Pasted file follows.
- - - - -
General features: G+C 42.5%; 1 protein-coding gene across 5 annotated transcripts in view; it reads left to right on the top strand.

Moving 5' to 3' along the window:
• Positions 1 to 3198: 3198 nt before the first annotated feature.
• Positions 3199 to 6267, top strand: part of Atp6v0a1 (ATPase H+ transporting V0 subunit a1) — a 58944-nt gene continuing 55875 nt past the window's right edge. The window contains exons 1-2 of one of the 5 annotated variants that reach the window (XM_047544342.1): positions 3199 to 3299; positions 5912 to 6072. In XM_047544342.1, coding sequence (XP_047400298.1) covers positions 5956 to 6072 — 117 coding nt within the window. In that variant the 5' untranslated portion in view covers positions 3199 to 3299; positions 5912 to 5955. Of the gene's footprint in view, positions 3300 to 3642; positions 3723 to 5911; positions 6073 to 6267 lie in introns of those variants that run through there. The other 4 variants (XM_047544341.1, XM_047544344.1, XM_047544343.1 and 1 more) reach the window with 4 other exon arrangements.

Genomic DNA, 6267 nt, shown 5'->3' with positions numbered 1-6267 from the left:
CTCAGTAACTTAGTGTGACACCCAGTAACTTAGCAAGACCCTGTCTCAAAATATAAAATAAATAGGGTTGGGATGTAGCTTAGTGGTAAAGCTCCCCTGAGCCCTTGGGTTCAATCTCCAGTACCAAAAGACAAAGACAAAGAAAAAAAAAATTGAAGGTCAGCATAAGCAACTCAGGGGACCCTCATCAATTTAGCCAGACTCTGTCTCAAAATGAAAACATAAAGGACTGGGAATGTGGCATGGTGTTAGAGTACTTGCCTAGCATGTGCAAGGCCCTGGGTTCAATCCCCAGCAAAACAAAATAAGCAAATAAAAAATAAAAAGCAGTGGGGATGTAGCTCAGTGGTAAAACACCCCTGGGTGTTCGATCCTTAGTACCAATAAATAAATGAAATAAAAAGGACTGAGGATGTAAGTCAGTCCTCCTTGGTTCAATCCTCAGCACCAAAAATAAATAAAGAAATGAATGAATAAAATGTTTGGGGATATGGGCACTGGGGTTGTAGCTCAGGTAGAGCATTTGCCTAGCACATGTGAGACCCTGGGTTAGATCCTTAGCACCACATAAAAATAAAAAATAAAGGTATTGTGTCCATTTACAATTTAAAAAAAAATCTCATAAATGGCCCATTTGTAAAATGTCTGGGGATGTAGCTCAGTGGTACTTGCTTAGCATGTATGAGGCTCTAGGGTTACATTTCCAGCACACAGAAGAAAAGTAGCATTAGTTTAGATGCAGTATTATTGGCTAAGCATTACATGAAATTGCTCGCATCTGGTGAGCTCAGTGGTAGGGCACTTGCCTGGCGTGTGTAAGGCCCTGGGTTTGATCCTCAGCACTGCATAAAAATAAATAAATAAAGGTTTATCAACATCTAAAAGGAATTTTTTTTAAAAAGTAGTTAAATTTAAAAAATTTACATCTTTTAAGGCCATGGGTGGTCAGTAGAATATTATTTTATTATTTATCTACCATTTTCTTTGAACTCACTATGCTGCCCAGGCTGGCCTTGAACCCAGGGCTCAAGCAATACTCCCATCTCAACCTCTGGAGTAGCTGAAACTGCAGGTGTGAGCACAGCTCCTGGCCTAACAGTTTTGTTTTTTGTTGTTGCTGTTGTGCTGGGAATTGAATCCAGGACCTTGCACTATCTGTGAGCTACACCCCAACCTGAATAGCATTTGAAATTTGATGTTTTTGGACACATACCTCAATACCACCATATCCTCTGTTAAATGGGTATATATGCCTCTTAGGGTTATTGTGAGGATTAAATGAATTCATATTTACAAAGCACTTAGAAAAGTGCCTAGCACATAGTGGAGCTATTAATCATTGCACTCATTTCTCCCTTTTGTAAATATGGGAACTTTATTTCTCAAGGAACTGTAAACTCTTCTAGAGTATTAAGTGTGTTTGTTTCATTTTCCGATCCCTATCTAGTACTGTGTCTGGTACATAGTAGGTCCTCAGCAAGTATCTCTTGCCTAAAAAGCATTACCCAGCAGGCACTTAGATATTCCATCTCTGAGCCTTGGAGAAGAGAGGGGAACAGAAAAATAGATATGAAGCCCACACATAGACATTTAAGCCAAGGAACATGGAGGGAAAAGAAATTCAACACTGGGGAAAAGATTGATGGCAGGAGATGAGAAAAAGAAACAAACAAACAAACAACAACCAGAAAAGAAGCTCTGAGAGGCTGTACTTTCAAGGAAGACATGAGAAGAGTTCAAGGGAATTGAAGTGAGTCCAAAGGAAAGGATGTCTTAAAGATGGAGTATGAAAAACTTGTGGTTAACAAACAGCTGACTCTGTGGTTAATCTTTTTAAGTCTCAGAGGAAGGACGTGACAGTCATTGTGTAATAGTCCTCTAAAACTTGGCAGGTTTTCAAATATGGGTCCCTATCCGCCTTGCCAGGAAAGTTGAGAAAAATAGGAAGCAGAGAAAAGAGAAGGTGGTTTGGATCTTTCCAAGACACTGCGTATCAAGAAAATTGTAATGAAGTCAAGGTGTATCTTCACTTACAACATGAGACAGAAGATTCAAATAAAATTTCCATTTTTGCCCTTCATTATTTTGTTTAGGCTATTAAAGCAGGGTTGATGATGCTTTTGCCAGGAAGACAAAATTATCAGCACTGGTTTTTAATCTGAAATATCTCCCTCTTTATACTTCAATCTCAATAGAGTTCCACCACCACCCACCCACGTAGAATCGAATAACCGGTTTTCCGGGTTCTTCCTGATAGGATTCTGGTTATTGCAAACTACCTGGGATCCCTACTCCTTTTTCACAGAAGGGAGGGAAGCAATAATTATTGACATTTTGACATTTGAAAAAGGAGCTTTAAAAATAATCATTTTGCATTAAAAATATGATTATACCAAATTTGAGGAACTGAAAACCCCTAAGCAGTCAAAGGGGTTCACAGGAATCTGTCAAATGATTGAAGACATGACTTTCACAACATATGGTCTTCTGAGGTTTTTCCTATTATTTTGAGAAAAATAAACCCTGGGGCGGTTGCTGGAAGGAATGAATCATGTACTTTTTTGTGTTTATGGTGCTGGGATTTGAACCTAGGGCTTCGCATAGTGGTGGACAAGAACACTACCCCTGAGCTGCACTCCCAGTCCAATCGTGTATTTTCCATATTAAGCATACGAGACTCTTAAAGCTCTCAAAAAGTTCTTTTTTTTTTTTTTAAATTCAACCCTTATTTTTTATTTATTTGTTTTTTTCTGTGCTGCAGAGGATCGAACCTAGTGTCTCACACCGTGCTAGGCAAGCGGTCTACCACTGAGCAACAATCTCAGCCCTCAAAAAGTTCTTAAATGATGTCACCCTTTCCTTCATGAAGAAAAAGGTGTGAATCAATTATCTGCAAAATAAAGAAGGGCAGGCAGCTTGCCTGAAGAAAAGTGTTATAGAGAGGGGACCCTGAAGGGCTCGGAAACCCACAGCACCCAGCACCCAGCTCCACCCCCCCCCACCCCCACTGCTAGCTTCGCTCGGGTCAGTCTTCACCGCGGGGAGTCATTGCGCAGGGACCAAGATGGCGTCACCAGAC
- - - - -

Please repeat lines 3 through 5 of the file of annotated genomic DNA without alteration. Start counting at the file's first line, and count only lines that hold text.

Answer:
• Positions 1 to 3198: 3198 nt before the first annotated feature.
• Positions 3199 to 6267, top strand: part of Atp6v0a1 (ATPase H+ transporting V0 subunit a1) — a 58944-nt gene continuing 55875 nt past the window's right edge. The window contains exons 1-2 of one of the 5 annotated variants that reach the window (XM_047544342.1): positions 3199 to 3299; positions 5912 to 6072. In XM_047544342.1, coding sequence (XP_047400298.1) covers positions 5956 to 6072 — 117 coding nt within the window. In that variant the 5' untranslated portion in view covers positions 3199 to 3299; positions 5912 to 5955. Of the gene's footprint in view, positions 3300 to 3642; positions 3723 to 5911; positions 6073 to 6267 lie in introns of those variants that run through there. The other 4 variants (XM_047544341.1, XM_047544344.1, XM_047544343.1 and 1 more) reach the window with 4 other exon arrangements.

Genomic DNA, 6267 nt, shown 5'->3' with positions numbered 1-6267 from the left: